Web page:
The theme of this first London Letter is inspired by the editorial and cover story in the June issue of EducationWorld concerning the belated recognition by educationists of the importance of so-called “life skills”, alongside the teaching of academic and technical subjects. Valuable life skills cover a wide spectrum, but the most essential — and most lacking — is politeness.
The derivation of this word is instructive. It comes from the ancient Greek polis, meaning the city-state. Politics is the art or practice of governing the polis, through the police to keep it orderly, and politeness is the essential lubrication that eliminates friction in the interaction between citizens and institutions of complex societies. Politeness is, in fact, a quintessential civic virtue. It starts on a mother’s knee with the instruction to “mind your p’s and q’s (i.e, being sure to say “please” and “thank you”), and learning that “I want doesn’t get”.
William of Wykeham, founder of England’s renowned Winchester College promoted in the 14th century, made ‘Manners makyth man’ its motto, which it still bears and tries to put into practice today. These are usually, but wrongly, called ‘soft skills’. In fact, they aren’t soft or weak at all, but a source of strength. There can be an iron hand in the velvet glove, and presentation of a difficult case is more likely to succeed if done with subtle courtesy rather than with brash abrasiveness. Good manners also make passage through life’s vale of tears a much pleasanter experience.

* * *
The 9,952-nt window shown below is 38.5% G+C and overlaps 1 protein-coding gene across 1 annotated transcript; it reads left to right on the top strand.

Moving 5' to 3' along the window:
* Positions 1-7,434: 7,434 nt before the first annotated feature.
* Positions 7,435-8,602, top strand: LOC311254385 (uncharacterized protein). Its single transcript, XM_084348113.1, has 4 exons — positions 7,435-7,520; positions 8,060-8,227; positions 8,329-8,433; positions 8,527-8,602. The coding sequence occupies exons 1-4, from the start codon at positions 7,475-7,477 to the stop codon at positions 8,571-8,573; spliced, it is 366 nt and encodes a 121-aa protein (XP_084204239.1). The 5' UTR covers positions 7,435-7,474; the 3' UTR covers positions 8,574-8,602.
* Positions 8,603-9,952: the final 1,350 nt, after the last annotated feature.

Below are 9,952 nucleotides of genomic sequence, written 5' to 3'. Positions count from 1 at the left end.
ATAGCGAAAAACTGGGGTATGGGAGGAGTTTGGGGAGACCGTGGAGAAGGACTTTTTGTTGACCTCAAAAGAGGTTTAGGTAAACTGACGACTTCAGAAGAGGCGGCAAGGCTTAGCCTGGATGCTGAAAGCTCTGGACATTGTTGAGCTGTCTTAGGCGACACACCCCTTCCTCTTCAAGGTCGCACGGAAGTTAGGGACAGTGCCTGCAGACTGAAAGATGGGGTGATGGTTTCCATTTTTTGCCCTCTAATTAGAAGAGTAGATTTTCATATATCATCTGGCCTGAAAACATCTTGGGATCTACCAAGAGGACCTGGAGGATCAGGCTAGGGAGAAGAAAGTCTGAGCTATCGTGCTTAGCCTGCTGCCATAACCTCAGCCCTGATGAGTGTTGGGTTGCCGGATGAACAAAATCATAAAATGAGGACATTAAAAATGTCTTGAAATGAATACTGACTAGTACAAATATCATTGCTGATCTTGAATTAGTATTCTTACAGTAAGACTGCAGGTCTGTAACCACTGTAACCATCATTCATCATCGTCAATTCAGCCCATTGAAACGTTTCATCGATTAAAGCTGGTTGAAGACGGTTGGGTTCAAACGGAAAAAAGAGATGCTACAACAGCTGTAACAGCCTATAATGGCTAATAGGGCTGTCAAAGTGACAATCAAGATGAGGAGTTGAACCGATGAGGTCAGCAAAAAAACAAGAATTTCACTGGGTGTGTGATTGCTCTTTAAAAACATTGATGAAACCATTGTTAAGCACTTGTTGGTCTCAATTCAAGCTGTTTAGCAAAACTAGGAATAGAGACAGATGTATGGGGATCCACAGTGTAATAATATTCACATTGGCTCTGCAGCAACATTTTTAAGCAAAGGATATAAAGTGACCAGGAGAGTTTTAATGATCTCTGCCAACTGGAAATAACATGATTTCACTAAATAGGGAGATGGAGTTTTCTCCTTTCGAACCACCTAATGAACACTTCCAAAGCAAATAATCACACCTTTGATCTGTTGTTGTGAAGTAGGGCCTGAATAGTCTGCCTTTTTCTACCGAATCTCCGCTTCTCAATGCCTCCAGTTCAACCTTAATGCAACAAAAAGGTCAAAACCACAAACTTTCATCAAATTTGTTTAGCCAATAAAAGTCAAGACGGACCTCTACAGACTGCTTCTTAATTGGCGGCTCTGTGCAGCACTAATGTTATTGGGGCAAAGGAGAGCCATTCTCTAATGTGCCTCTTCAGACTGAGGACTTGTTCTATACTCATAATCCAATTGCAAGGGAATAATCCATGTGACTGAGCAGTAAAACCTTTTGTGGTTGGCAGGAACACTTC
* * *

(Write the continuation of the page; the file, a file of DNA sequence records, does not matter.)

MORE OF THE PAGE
June’s EducationWorld editorial lamented that “over the past seven decades since post-independence India has… degenerated into one of the contemporary world’s most disliked nations because its leaders, establishment and majority of its citizens are ill-mannered, boorish and unmindful of the convenience of fellow citizens and, by extension, foreign visitors”. But India is not an exception. Britain has degenerated just as badly. The 1950s were the last decade of real politeness. Schools were disciplined institutions, rudeness was not tolerated, teachers supported parents, who in turn were generally worthy of their support. People dressed well and appropriately and observed the courtesies and formalities of civilised social intercourse.
Sadly this is nearly all gone. London’s Daily Telegraph reports that when two years ago the British Council asked 5,000 18-34-year-olds around the world what they thought of the British, the depressing response was that they found us “rude, unfriendly, ignorant and, above all, lazy”. How the mighty are fallen! Despite the huge advances in technology, science and medicine, standards in almost every aspect of social life and indeed morality, have dropped appallingly. Education is, of course, the key to reversing this decline. This is something I shall be exploring in future missives from London.
(Dr. Peter Greenhalgh is a former professor of classics at Cambridge and Cape Town universities, a former investment banker and author of several books)